posted by theora55 at 3:31 PM on July 6, 2011 [1 favorite]


Just popped in to nth that bi-polar is not an excuse for treating people like shit, and that this particular head game is quite common in unpleasantly selfish people who are not bipolar. My sister's husband was an unmedicated bi-polar (he killed himself last summer), and would not have treated someone like this even on a bad day.
posted by Ys at 6:20 PM on July 6, 2011


Just as a different-- complementary-- tack, I suggest stuff that doesn't address bipolar/etc individuals specifically but rather meditation/mind-clearing/self-love books, and more importantly, practices. You're in a place where a book might push you in a certain direction, but you're the one that needs to walk it. I suggest you can begin with a lot of 'standard' stuff for what I think of as general purging/mind-clearing-- restrict your diet to low carbs/natural foods/no processed sugar, take long walks and/or other exercise (swimming may be especially good if you react positively to water immersion), and meditation. A lot of the time that people talk about boundaries, they mean them in a way that often feels unnatural or off-putting, especially to certain kinds of women, ones who are naturally open listener types. That's why meditation (wedded to any kind of spiritual practice or not) encourages a different approach: permeable, flexible boundaries, where you learn to let the world come through rather than within you. Ironically, letting go of your heightened but suppressed ego-awareness helps with low self-confidence. So look into various meditation practices and see which one works for you; yoga is the popular option, but there is also something called 'Open Focus' (more non-spiritual and guided therapy-like), and many others. Take this opportunity to focus on yourself rather than her, and whatever her issues are/were.


However, I will say that it may help to realize just how much she was lashing out blindly in all those instances; fully realizing it was the behavior not of a person who was reacting to you or anything you did, but someone who was reacting to her own inner demons. That doesn't excuse her behavior, but it frames it as internal to her and therefore no longer relevant to you. She was simply unable to deal with disappointment or stress in a positive matter-- she couldn't process these minor set backs, like someone with a violent allergy, so she took it out in unhealthy ways on the closest person-- you. Think about that final situation with the airport: it was really quite minor. Think about what it was to her: a huge, humongous, intense blow, one that she 'struck back' at by denying herself something she doubtlessly wanted on some level, since its lack upset her (your presence). Think about how toddlers react when their mothers don't show up on time for any reason. Think about how she reacted. Think about how deeply wrong that response it, and how genuinely far from okay she was at that time. Not a simple word that you must have heard many times, like 'bipolar', but look for that intuitive realization of 'wow, she was really not functioning properly at all', and realize that it was simply where she was at, then. Are all bipolar people like that? No. Was she like that, though? Pretty clearly, yes.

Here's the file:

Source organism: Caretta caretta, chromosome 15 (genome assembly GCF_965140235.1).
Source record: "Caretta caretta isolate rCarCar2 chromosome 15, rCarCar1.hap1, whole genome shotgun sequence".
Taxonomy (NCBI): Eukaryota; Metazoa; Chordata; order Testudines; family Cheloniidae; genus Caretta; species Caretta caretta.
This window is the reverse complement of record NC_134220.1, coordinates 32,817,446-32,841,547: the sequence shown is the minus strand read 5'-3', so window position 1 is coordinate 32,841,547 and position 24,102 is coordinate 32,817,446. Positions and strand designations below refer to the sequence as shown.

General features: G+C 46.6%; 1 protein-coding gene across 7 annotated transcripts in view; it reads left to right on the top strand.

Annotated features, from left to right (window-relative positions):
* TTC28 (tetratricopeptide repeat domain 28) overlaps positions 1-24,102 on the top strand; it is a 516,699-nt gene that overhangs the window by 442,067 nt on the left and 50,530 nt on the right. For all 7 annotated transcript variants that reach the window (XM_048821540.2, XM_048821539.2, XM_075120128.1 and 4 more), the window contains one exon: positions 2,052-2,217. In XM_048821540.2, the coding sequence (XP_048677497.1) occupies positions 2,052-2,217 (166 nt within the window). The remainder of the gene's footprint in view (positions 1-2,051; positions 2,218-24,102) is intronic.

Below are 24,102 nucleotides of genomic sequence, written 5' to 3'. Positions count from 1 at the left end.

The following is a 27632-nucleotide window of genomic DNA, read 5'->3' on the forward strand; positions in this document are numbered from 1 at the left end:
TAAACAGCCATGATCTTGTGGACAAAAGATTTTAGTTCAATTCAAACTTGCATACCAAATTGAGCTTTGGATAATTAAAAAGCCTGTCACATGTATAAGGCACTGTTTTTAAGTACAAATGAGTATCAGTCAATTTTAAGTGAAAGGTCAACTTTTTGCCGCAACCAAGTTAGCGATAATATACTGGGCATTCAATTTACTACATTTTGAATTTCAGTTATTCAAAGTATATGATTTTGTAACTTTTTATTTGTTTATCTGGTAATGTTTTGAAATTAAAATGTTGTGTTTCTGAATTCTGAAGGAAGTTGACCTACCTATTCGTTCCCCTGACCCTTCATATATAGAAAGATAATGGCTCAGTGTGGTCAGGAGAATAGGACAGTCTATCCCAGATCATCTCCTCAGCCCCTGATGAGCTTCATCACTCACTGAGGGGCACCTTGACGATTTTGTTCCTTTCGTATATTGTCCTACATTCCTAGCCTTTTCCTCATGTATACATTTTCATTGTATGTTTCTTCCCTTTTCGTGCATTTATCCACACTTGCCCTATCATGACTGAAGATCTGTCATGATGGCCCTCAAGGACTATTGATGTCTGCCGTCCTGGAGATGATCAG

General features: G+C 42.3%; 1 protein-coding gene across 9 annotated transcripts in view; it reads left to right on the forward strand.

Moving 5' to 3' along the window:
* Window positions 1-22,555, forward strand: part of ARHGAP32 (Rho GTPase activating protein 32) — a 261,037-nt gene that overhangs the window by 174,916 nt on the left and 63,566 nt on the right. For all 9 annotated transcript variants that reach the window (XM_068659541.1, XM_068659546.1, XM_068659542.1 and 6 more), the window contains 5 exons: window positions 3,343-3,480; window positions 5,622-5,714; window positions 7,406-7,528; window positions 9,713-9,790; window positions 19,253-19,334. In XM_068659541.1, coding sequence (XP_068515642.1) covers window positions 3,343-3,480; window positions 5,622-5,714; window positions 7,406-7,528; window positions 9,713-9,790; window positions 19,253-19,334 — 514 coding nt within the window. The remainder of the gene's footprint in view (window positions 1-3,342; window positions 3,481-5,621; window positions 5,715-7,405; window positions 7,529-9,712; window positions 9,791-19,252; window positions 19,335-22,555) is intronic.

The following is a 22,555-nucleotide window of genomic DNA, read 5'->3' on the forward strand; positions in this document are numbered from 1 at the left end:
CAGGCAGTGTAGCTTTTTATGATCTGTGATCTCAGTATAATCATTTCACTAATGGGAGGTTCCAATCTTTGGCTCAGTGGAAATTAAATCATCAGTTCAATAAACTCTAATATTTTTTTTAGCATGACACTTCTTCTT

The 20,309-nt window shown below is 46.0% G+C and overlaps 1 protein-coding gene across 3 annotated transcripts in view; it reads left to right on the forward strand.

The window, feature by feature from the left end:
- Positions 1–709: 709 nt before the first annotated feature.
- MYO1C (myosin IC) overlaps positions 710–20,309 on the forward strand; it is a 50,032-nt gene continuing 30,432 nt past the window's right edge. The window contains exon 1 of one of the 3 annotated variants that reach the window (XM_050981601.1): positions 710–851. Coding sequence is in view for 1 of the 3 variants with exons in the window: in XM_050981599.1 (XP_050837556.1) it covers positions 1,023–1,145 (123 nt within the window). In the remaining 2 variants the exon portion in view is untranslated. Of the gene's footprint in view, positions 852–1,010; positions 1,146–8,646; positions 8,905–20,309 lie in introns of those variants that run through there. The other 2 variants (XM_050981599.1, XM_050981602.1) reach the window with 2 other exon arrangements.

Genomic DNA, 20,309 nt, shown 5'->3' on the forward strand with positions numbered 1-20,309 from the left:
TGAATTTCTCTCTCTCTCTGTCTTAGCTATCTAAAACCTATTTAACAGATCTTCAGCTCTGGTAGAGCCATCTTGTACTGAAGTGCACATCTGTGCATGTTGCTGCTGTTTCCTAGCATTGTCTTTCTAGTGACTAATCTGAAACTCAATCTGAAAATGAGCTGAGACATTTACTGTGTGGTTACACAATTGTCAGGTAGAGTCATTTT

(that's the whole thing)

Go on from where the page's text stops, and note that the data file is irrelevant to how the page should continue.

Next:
For me, moving on takes time (number one thing is to give yourself that), self-focus, and realizing that the person who hurt me so much wasn't on the same level that I was. People who are that unhealthy are trapped in their own private worlds, their inner dramas, and hurting others and themselves may become conflated in a rejection of their own pain, a dramatic but hopeless gesture in that unbearable inner drama. Regardless of whether it's true, it may help to think of her as a child in certain ways: a helpless person. I'm not contradicting people who talk of responsibility and blame; I'm just talking about a different axis entirely. If you can accept that this is her hellish inner drama, and now you're free of it, it makes perfect sense to focus on yourself, to cleanse, to meditate, to see what you need and start figuring out how to attain that for yourself.
posted by reenka at 7:23 PM on July 6, 2011 [7 favorites]


I was the original poster of this thread. It's been 3 months since I posted, and to be honest I'm not quite sure why I posted anonymously. Perhaps because at the time it felt like everything was my fault. Like I had failed to be patient enough, like I should have been a better partner. If I had just *tried* a little harder.

I'm doing better now. I'm still heartbroken, in a sense. I wanted to be the one person who could survive her tests. Who could be there no matter what.

And it was hard for me, when I wrote this post. I've dealt with my own demons. A history of abuse and anxiety really made me the 'perfect' person for her. In that I cannot totally blame her 100% for the impact she had on me. Her problems and interactions were abusive, but she happened to find me, who was inclined to put up with things like that.

A terrible mix. I still wish I could have been better for her. If I had just been stronger, I could have dealt with it. But, I'm not. I am who I am.

Like I said, I just...wish.
posted by aclevername at 8:54 PM on October 14, 2011